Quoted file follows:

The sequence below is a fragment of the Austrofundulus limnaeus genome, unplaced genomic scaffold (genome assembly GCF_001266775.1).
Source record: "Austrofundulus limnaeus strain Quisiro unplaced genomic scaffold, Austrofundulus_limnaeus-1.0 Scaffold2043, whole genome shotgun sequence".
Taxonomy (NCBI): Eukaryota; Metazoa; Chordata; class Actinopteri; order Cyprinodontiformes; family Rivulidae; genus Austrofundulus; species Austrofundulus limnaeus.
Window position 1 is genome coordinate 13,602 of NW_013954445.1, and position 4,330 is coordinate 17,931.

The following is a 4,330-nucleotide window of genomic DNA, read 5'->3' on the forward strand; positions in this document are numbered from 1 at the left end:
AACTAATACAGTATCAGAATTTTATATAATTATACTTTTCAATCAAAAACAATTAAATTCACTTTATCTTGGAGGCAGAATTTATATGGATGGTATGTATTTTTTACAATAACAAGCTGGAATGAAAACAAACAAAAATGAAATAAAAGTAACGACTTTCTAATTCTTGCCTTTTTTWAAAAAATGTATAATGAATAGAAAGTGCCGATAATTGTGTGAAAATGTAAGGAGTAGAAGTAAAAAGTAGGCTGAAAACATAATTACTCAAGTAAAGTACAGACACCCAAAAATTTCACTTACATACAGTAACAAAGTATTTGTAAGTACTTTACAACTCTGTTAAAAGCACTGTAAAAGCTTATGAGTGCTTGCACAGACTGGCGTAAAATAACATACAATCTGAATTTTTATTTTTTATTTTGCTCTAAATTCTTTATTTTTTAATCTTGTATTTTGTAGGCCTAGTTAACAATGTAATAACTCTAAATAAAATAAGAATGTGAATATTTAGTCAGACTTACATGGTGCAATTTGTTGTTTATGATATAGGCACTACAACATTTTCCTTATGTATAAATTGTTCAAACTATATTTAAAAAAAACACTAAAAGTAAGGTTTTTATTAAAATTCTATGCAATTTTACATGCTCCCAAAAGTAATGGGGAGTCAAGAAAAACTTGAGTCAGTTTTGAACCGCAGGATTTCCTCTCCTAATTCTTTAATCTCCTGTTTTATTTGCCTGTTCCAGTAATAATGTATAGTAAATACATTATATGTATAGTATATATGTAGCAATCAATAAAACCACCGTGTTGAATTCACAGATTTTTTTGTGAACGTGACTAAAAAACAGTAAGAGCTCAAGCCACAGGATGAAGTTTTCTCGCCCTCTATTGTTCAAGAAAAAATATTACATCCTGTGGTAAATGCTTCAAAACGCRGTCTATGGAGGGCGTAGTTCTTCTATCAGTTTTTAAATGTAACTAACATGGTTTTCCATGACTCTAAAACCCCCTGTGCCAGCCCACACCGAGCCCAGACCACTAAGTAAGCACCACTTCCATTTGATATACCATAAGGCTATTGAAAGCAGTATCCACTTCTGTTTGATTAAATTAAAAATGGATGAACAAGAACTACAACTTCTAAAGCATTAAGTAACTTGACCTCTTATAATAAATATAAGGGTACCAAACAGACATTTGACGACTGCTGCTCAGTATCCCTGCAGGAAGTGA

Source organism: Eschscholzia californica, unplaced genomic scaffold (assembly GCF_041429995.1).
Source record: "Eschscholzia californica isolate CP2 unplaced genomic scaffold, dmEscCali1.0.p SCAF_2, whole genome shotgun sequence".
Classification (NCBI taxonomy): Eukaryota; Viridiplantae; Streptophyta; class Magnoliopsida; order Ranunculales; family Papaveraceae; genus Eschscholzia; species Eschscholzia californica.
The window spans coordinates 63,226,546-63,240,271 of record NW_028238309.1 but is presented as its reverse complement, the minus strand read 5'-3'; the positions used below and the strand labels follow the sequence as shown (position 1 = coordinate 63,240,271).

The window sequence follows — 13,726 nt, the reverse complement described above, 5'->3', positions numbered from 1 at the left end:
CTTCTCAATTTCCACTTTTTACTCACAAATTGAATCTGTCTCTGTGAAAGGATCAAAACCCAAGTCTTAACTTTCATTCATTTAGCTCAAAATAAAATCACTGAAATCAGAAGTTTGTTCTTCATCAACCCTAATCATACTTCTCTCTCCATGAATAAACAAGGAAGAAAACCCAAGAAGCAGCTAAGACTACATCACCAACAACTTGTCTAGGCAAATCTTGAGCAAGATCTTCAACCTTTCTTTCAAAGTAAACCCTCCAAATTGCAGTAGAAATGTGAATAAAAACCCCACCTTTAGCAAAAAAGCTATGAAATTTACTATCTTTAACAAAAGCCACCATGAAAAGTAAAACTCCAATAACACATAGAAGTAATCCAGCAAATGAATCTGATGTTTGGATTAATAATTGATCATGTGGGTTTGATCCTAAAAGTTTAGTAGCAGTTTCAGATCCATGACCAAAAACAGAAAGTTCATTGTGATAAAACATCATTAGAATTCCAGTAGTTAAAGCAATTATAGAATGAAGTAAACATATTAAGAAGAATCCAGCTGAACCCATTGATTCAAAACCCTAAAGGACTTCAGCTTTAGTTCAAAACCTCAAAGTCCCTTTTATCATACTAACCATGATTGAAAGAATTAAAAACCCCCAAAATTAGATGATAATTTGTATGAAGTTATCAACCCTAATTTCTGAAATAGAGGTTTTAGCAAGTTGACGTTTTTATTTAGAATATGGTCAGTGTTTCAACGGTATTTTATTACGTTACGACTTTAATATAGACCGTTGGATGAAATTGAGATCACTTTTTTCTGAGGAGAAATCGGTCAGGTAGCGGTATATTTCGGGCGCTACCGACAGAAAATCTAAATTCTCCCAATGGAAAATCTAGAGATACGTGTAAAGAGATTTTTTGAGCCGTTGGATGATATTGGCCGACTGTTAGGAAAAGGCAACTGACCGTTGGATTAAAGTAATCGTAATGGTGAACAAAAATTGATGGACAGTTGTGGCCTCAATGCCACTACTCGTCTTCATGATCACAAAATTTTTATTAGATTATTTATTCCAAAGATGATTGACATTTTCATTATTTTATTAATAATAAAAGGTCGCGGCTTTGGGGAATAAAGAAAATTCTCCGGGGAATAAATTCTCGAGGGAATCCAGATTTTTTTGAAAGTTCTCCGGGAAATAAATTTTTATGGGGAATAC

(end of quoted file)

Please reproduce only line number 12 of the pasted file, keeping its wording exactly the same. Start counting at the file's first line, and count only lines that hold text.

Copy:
CTTCTCAATTTCCACTTTTTACTCACAAATTGAATCTGTCTCTGTGAAAGGATCAAAACCCAAGTCTTAACTTTCATTCATTTAGCTCAAAATAAAATCACTGAAATCAGAAGTTTGTTCTTCATCAACCCTAATCATACTTCTCTCTCCATGAATAAACAAGGAAGAAAACCCAAGAAGCAGCTAAGACTACATCACCAACAACTTGTCTAGGCAAATCTTGAGCAAGATCTTCAACCTTTCTTTCAAAGTAAACCCTCCAAATTGCAGTAGAAATGTGAATAAAAACCCCACCTTTAGCAAAAAAGCTATGAAATTTACTATCTTTAACAAAAGCCACCATGAAAAGTAAAACTCCAATAACACATAGAAGTAATCCAGCAAATGAATCTGATGTTTGGATTAATAATTGATCATGTGGGTTTGATCCTAAAAGTTTAGTAGCAGTTTCAGATCCATGACCAAAAACAGAAAGTTCATTGTGATAAAACATCATTAGAATTCCAGTAGTTAAAGCAATTATAGAATGAAGTAAACATATTAAGAAGAATCCAGCTGAACCCATTGATTCAAAACCCTAAAGGACTTCAGCTTTAGTTCAAAACCTCAAAGTCCCTTTTATCATACTAACCATGATTGAAAGAATTAAAAACCCCCAAAATTAGATGATAATTTGTATGAAGTTATCAACCCTAATTTCTGAAATAGAGGTTTTAGCAAGTTGACGTTTTTATTTAGAATATGGTCAGTGTTTCAACGGTATTTTATTACGTTACGACTTTAATATAGACCGTTGGATGAAATTGAGATCACTTTTTTCTGAGGAGAAATCGGTCAGGTAGCGGTATATTTCGGGCGCTACCGACAGAAAATCTAAATTCTCCCAATGGAAAATCTAGAGATACGTGTAAAGAGATTTTTTGAGCCGTTGGATGATATTGGCCGACTGTTAGGAAAAGGCAACTGACCGTTGGATTAAAGTAATCGTAATGGTGAACAAAAATTGATGGACAGTTGTGGCCTCAATGCCACTACTCGTCTTCATGATCACAAAATTTTTATTAGATTATTTATTCCAAAGATGATTGACATTTTCATTATTTTATTAATAATAAAAGGTCGCGGCTTTGGGGAATAAAGAAAATTCTCCGGGGAATAAATTCTCGAGGGAATCCAGATTTTTTTGAAAGTTCTCCGGGAAATAAATTTTTATGGGGAATAC